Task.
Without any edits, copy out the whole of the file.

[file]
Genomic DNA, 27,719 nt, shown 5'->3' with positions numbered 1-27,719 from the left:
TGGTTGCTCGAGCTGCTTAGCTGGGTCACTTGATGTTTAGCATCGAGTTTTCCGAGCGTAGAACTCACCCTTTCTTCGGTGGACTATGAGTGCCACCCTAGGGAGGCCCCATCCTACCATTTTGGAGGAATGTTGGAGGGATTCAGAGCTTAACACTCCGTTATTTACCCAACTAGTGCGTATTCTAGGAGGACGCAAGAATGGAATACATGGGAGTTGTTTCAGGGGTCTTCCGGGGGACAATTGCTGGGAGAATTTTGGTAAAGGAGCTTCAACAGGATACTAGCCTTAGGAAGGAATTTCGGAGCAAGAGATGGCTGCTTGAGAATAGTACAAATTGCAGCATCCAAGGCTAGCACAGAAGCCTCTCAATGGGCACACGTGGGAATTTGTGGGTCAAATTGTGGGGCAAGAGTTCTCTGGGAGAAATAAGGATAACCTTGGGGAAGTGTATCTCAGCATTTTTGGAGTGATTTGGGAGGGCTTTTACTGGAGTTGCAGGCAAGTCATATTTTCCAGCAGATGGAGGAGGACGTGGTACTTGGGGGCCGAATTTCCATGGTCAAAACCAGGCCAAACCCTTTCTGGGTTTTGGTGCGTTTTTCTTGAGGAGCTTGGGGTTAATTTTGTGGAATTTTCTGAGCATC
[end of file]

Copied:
Genomic DNA, 27,719 nt, shown 5'->3' with positions numbered 1-27,719 from the left:
TGGTTGCTCGAGCTGCTTAGCTGGGTCACTTGATGTTTAGCATCGAGTTTTCCGAGCGTAGAACTCACCCTTTCTTCGGTGGACTATGAGTGCCACCCTAGGGAGGCCCCATCCTACCATTTTGGAGGAATGTTGGAGGGATTCAGAGCTTAACACTCCGTTATTTACCCAACTAGTGCGTATTCTAGGAGGACGCAAGAATGGAATACATGGGAGTTGTTTCAGGGGTCTTCCGGGGGACAATTGCTGGGAGAATTTTGGTAAAGGAGCTTCAACAGGATACTAGCCTTAGGAAGGAATTTCGGAGCAAGAGATGGCTGCTTGAGAATAGTACAAATTGCAGCATCCAAGGCTAGCACAGAAGCCTCTCAATGGGCACACGTGGGAATTTGTGGGTCAAATTGTGGGGCAAGAGTTCTCTGGGAGAAATAAGGATAACCTTGGGGAAGTGTATCTCAGCATTTTTGGAGTGATTTGGGAGGGCTTTTACTGGAGTTGCAGGCAAGTCATATTTTCCAGCAGATGGAGGAGGACGTGGTACTTGGGGGCCGAATTTCCATGGTCAAAACCAGGCCAAACCCTTTCTGGGTTTTGGTGCGTTTTTCTTGAGGAGCTTGGGGTTAATTTTGTGGAATTTTCTGAGCATC